Juno Captures Io’s Otherworldly Shadow At Jupiter

From its unique polar orbital perspective NASA’s Juno probe took this photo of Io’s shadow on the planet’s cloud tops on Sept. 12, 2019 from a distance of just 4,970 miles (8,000 km). From the perspective of someone inside the shadow — say in an orbiting spaceship — the sun would be totally eclipsed. NASA/JPL-Caltech/SwRI/MSSS

Wait, is that black hole devouring Jupiter? No worries. It’s the shadow cast by the moon Io. Io is one of Jupiter’s four largest satellites with a diameter of 2,264 miles (3,644 km), only a hundred miles bigger than our own moon. What makes the photo so striking is the perspective. NASA’s Juno spacecraft took the photos up from up close and at a unique, inclined angle on Sept. 12.

Juno makes big, long loops around Jupiter. When closest to the planet it dashes over the polar regions, taking measurements and photographs that help astronomers learn about polar storms, the planet’s interior and magnetic field. The color lobes represent dangerous regions of radiation about Jupiter. Juno’s unique orbit allows it to skirt or enter and exit the “danger zones” quickly. NASA

Juno orbits Jupiter every 53 days on an orbit that takes it over the planet’s poles. As it swings over one pole and under the next it can look down on the planet and see it from perspectives impossible on Earth. We’re locked into one view because Earth and Jupiter lie in nearly same plane like the other planets. The solar system is a like a race track with a runner in each lane. The runners can only look across at the other runners and never see each other from above or below. Juno has a birds eye view.

Another amazing perspective of Io’s shadow cast on Jovian clouds. Being able to view it so close and from such a low angle really squishes the shadow and give us a sense of vastness. See many more photos of Jupiter taken by Juno hereNASA/JPL-Caltech/SwRI/MSSS/Björn Jónsson

Viewed from Earth the moons occasionally pass in front of Jupiter and cast inky-black, pinpoint shadows on its clouds. Astronomers call the events shadow transits. Out at Jupiter, if you found yourself orbiting beneath Io’s shadow you could look out the window and see a total eclipse of the sun. All four of Jupiter’s bright moons cast shadows visible in small telescopes from 4-inches on up. We see them as small dots, but Juno’s got a front row seat, making the shadows most impressive.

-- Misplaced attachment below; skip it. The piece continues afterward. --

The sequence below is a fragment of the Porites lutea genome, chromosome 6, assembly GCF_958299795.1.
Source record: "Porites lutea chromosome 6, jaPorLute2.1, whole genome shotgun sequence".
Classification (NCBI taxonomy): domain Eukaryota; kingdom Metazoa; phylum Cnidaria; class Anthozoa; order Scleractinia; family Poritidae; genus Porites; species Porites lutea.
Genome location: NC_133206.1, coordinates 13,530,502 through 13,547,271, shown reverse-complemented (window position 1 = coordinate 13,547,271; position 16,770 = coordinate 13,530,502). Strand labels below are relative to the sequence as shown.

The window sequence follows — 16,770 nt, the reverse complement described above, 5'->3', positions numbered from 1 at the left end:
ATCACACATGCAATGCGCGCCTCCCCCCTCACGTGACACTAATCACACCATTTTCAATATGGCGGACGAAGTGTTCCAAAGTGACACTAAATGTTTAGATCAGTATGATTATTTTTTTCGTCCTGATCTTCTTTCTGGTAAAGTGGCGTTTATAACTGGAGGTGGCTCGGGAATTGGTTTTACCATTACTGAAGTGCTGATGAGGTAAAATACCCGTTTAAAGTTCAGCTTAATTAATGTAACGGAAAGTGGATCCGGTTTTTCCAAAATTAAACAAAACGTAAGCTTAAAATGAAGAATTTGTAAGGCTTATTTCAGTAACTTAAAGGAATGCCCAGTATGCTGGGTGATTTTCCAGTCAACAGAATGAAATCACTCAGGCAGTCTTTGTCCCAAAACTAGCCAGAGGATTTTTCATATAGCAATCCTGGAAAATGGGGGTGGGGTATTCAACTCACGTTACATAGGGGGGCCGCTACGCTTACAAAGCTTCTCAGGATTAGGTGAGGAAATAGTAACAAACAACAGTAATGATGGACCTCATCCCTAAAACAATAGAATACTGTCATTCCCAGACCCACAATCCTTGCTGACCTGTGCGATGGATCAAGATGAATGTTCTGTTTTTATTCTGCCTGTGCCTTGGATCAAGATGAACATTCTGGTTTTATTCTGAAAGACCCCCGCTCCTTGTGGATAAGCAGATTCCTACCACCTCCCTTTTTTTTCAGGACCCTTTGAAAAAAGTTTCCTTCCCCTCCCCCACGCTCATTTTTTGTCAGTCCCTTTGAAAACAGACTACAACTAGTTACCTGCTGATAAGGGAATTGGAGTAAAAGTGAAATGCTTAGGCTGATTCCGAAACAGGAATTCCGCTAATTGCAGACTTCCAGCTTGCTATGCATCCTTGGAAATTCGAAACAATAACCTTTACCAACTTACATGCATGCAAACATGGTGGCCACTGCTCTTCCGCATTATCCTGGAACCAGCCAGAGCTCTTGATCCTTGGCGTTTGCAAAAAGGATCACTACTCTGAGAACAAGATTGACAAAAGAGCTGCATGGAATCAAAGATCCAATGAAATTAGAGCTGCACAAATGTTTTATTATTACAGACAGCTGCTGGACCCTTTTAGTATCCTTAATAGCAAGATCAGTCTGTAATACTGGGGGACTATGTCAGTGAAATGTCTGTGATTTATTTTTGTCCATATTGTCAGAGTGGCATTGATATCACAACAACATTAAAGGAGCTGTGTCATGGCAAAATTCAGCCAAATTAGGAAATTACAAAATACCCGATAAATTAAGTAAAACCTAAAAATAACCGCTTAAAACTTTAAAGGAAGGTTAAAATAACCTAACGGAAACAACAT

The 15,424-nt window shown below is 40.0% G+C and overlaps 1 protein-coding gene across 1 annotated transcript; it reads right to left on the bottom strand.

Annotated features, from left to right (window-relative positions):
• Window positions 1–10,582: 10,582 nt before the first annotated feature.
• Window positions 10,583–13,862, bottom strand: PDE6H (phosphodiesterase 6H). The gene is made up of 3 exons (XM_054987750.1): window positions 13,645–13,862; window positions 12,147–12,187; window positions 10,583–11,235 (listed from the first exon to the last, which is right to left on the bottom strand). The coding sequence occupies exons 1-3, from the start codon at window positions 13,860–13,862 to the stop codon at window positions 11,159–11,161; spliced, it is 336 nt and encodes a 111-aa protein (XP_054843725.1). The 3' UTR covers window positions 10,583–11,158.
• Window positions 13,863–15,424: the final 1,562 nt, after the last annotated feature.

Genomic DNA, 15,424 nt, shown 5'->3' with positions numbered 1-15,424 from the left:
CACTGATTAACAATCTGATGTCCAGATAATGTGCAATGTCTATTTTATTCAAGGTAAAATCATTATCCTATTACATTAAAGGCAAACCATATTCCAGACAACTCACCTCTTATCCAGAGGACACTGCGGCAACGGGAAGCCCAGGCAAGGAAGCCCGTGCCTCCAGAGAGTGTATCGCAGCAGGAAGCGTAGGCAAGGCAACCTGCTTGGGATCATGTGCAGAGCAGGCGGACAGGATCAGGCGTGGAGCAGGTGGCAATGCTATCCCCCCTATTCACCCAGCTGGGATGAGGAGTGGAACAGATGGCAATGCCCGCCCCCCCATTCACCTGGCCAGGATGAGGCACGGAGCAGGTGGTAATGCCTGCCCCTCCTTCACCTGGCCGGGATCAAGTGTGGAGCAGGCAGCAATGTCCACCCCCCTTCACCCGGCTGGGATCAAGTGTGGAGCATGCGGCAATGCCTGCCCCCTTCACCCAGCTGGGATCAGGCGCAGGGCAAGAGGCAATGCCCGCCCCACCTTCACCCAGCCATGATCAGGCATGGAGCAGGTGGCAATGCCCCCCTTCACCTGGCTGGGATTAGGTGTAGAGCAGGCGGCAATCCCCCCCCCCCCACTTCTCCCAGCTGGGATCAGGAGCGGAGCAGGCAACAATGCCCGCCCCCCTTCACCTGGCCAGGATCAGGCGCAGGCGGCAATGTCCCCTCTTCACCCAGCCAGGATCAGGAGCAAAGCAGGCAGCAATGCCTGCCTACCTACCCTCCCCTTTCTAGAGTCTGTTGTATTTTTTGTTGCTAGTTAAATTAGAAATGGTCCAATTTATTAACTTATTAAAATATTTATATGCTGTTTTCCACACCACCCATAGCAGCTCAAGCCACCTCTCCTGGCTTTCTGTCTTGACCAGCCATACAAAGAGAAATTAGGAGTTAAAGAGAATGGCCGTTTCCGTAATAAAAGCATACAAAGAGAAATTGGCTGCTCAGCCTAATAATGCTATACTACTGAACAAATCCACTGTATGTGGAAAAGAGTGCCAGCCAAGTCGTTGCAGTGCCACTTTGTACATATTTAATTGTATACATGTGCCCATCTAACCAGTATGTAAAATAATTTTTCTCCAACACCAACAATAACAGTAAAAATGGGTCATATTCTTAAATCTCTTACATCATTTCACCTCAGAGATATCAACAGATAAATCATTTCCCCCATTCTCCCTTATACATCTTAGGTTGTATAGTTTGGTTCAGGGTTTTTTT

Here’s the view from Earth on March 22, 2016 when both Io and Europa cast shadows on the Jupiter simultaneously. You can also see the moons themselves. Io is orangish and just above center. Europa lies immediately above it. Damian Peach

How would you like to see the shadow of Io in your own telescope? You can on Friday evening September 20 between about 7:40 p.m. and 9:56 p.m. Eastern Time (6:40 and 8:56 p.m. Central and 5:40 and 7:56 p.m. Mountain). Jupiter will be the bright “star” low in the southwestern sky at dusk. Sometimes the “thick” air at low altitude can blur the view, but in good conditions using a magnification of about 100x the poppy seed-sized shadow will appear along the northern edge of the North Equatorial Belt, one of two prominent dark cloud belts that resemble tire tracks. Be patient, focus carefully and you should be able to see it. The shadow-caster, Io, will shine to the west just off the planet’s edge.

Io’s shadow will cast its shadow on Jupiter Friday evening Sept. 20. The best time to view it is soon after sunset when Jupiter is highest and the sky is just starting to get dark — early to mid-twilight. Stellarium

If you live in or near Duluth and the sky is clear Friday night (Sept. 20), stop by Amity Coffee (4429 E. Superior St.) where telescopes will be set up to view the planets and shadow transit — weather permitting — as part of the Celebrate the Night Sky Week. For details and updates, click here.

Composite image of Jupiter’s moon Io with two active volcanoes seen along in profile along the edge at the 2 o’clock position. NASA / JPL-Caltech

And now it’s time to see the little moon casting all these shadows — Io. It’s unique in the solar system with a molten interior, continuous volcanic eruptions of sulfur-laden lavas and a lovely pizza-like orange and red color. Io internal heat and powerful vulcanism is a result of being squeezed this way and that by Jupiter’s powerful gravity during its 42-hour orbit. The flexing heats the moon interior which releases the pent-up energy in the form of active volcanoes.

Release some of your pent-up energy by getting that scope out for a look.

*** For more about amazing things in outer space — real and imagined — check out my new book titled Urban Legends from Space from AmazonBarnes & Noble and Indiebound  currently available for pre-sale at a nice discount.

2 Responses

  1. Edward M Boll

    I suppose To itself can be seen with a small pair of binoculars. Not so much with comets yet. I was planning on looking for Africano with my big binoculars, but still at magnitude 9, it may yet be difficult. What makes matters worse, it is rapidly moving southward.

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